24 October 2015 Without irony, the world would be unbearable. The fifth day of the Conrad Festival is behind us
On the fifth day of the Conrad Festival, we met with guests representing various cultures. We talked about the complicated identity of Vilnius with Herkus Kunčius, and about the memory of the noble Commonwealth in Poland and in Lithuania with Kristina Sabaliauskaite.
Asli Erdoğan talked about her literary and journalistic work, which has become the target of Turkish politicians’ attacks. The evening passed under the theme of irony – first, Petr Šabach, the icon of what we call “Czech humour”, put us in a great mood. Perhaps the next conversation with György Spiró, the Hungarian scholar of Polish romanticism, was not as light-hearted, but it was just as substantive.
During the meeting “The storyteller, who does not want to be boring”, Petr Šabach was one hundred percent true to the title. He had no difficulties in establishing contact with the audience, immediately winning the hearts of the participants and making the room at the Pałac pod Baranami ring with laughter again and again. The writer did not hide that that was what he wanted, and that laughter in literature is a good introduction to a lighter approach to reality. As he said, “What we call ‘tragedy’ and ‘comedy’ is really the two sides of come comedy. And if you are laughing at it, it’s good.”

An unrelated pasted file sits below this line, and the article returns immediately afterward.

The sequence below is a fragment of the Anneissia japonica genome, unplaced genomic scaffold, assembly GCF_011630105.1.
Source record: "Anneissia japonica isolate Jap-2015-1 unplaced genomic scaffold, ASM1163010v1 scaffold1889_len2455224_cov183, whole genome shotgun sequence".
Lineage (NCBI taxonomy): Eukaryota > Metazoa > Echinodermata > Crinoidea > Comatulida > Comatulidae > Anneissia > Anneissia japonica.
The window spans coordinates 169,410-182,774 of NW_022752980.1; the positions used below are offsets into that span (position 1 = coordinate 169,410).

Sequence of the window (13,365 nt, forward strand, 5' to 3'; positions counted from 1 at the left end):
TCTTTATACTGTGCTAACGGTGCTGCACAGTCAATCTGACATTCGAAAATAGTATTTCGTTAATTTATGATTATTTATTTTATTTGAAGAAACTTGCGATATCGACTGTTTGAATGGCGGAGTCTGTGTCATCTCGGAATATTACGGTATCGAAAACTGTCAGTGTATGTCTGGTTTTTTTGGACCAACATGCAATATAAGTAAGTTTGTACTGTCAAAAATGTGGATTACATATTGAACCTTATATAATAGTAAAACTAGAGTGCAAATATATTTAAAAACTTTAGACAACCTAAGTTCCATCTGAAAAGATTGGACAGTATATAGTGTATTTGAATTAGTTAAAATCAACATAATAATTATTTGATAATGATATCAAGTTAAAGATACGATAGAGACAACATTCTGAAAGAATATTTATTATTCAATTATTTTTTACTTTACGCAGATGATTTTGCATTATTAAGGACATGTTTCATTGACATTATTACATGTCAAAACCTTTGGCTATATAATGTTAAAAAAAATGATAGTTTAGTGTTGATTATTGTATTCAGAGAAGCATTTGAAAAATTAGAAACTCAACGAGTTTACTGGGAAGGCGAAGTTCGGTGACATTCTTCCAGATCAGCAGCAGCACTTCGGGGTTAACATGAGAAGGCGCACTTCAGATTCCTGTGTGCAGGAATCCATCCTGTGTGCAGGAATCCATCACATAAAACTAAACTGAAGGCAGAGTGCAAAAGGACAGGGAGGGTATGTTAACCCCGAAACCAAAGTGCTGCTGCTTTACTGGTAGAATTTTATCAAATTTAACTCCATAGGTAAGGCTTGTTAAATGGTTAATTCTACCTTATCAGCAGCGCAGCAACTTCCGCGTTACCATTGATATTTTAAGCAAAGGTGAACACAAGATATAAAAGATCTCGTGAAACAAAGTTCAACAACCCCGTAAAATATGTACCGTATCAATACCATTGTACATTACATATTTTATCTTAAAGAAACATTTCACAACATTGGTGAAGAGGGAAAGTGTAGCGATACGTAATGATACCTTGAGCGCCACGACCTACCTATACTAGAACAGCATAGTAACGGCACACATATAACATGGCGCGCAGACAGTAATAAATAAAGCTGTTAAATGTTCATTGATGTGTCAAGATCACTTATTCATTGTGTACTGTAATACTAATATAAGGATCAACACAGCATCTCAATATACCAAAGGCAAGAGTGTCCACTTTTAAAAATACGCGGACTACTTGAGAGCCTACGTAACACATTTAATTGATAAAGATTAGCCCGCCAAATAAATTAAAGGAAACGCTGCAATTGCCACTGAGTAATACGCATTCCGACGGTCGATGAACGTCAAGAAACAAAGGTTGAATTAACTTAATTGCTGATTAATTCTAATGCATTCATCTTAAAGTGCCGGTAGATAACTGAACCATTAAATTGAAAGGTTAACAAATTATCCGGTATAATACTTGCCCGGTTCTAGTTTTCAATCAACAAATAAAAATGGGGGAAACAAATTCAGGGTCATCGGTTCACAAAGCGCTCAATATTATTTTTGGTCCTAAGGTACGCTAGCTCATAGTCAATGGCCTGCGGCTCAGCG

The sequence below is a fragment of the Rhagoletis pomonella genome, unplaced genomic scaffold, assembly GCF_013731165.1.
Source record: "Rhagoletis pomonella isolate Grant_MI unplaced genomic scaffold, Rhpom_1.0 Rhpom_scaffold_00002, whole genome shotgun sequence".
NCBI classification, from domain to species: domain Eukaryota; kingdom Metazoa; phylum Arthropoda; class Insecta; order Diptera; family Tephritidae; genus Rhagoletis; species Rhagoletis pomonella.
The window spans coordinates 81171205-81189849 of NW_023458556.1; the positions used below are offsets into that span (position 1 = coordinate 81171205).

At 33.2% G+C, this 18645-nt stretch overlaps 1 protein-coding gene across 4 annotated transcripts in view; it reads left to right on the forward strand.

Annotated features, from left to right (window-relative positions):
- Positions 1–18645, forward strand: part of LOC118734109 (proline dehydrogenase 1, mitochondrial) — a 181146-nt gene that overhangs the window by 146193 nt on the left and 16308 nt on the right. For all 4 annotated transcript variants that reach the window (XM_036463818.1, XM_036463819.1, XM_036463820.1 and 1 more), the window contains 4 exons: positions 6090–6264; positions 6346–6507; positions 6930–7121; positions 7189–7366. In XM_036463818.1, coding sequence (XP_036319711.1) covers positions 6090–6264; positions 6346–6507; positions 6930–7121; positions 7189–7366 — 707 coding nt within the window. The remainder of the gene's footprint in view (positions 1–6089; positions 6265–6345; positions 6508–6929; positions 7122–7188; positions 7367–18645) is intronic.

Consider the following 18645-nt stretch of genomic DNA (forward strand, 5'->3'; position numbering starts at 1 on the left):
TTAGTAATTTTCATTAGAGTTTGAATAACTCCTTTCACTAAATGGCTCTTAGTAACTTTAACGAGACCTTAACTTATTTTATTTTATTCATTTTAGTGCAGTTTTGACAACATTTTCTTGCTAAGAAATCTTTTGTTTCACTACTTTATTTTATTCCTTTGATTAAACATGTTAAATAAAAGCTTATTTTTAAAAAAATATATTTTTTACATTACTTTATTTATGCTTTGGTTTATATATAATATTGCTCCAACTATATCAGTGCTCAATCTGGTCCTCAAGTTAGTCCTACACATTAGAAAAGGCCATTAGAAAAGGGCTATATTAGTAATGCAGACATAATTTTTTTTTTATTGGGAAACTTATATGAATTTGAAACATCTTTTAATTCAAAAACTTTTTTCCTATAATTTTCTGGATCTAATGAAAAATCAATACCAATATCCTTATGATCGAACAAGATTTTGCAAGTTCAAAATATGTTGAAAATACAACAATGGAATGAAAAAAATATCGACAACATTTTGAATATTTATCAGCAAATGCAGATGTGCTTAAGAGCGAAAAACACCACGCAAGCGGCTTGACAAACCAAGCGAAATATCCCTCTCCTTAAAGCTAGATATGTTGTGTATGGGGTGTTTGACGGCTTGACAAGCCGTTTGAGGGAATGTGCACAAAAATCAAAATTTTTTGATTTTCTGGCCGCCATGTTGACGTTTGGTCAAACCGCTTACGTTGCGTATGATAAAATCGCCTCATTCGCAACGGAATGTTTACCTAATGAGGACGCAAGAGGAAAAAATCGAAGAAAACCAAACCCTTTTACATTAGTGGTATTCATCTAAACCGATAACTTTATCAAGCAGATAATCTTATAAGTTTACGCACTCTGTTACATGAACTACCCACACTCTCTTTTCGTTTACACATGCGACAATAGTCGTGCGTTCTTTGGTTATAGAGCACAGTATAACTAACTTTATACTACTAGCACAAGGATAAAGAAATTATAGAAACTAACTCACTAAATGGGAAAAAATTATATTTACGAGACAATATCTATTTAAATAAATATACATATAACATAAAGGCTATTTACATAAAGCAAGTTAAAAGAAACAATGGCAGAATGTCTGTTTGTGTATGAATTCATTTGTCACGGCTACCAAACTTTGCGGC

György Spiró brought a fresh look at romanticism, especially at its esoteric areas, to the Festival. Many know the story of Towiański and his religious sect, but Spiró was able to extract from the fate of its members a diagnosis of Polishness that is still current today. Although Spiró is amused by the culture captured and exaggerated by Gombrowicz, in which we are told to repeat “Słowacki was a great poet”, he himself values romantic texts – especially Beniowski (perhaps because, as he mentioned, he did not have to read it in school). Above all, he searches literature for irony, which takes different forms. In his opinion, it is curious that although so much connects Poles and Hungarians, they do not understand “their own ironies” very well.